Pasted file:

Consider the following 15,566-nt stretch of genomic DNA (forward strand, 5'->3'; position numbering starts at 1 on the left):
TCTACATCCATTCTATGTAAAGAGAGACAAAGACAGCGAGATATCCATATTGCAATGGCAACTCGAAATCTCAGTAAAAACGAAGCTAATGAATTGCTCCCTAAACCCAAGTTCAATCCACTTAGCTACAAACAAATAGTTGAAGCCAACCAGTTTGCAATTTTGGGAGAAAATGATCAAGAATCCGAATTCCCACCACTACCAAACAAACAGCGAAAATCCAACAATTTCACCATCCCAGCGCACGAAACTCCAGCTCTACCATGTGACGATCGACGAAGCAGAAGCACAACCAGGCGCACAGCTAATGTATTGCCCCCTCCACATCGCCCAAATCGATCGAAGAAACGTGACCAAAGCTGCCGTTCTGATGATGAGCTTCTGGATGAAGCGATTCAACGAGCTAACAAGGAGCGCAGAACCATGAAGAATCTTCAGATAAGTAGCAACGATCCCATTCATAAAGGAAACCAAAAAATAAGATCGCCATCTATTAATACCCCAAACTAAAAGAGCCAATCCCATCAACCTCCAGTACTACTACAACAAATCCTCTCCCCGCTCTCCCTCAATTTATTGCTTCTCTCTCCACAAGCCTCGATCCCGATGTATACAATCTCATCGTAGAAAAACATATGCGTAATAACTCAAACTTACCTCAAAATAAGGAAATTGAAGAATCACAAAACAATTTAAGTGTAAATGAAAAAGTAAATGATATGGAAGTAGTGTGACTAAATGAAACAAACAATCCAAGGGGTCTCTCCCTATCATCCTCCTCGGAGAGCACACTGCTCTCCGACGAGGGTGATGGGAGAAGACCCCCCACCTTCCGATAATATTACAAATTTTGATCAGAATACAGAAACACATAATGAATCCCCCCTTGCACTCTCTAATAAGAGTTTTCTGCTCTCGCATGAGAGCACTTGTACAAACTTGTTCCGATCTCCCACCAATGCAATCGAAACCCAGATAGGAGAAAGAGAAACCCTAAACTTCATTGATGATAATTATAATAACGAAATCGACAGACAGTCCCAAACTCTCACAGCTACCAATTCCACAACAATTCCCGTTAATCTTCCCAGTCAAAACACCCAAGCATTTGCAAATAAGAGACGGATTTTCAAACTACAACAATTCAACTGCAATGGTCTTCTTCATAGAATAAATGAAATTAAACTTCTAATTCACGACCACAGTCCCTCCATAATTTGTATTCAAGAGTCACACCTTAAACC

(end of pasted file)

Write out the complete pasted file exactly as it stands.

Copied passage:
Consider the following 15,566-nt stretch of genomic DNA (forward strand, 5'->3'; position numbering starts at 1 on the left):
TCTACATCCATTCTATGTAAAGAGAGACAAAGACAGCGAGATATCCATATTGCAATGGCAACTCGAAATCTCAGTAAAAACGAAGCTAATGAATTGCTCCCTAAACCCAAGTTCAATCCACTTAGCTACAAACAAATAGTTGAAGCCAACCAGTTTGCAATTTTGGGAGAAAATGATCAAGAATCCGAATTCCCACCACTACCAAACAAACAGCGAAAATCCAACAATTTCACCATCCCAGCGCACGAAACTCCAGCTCTACCATGTGACGATCGACGAAGCAGAAGCACAACCAGGCGCACAGCTAATGTATTGCCCCCTCCACATCGCCCAAATCGATCGAAGAAACGTGACCAAAGCTGCCGTTCTGATGATGAGCTTCTGGATGAAGCGATTCAACGAGCTAACAAGGAGCGCAGAACCATGAAGAATCTTCAGATAAGTAGCAACGATCCCATTCATAAAGGAAACCAAAAAATAAGATCGCCATCTATTAATACCCCAAACTAAAAGAGCCAATCCCATCAACCTCCAGTACTACTACAACAAATCCTCTCCCCGCTCTCCCTCAATTTATTGCTTCTCTCTCCACAAGCCTCGATCCCGATGTATACAATCTCATCGTAGAAAAACATATGCGTAATAACTCAAACTTACCTCAAAATAAGGAAATTGAAGAATCACAAAACAATTTAAGTGTAAATGAAAAAGTAAATGATATGGAAGTAGTGTGACTAAATGAAACAAACAATCCAAGGGGTCTCTCCCTATCATCCTCCTCGGAGAGCACACTGCTCTCCGACGAGGGTGATGGGAGAAGACCCCCCACCTTCCGATAATATTACAAATTTTGATCAGAATACAGAAACACATAATGAATCCCCCCTTGCACTCTCTAATAAGAGTTTTCTGCTCTCGCATGAGAGCACTTGTACAAACTTGTTCCGATCTCCCACCAATGCAATCGAAACCCAGATAGGAGAAAGAGAAACCCTAAACTTCATTGATGATAATTATAATAACGAAATCGACAGACAGTCCCAAACTCTCACAGCTACCAATTCCACAACAATTCCCGTTAATCTTCCCAGTCAAAACACCCAAGCATTTGCAAATAAGAGACGGATTTTCAAACTACAACAATTCAACTGCAATGGTCTTCTTCATAGAATAAATGAAATTAAACTTCTAATTCACGACCACAGTCCCTCCATAATTTGTATTCAAGAGTCACACCTTAAACC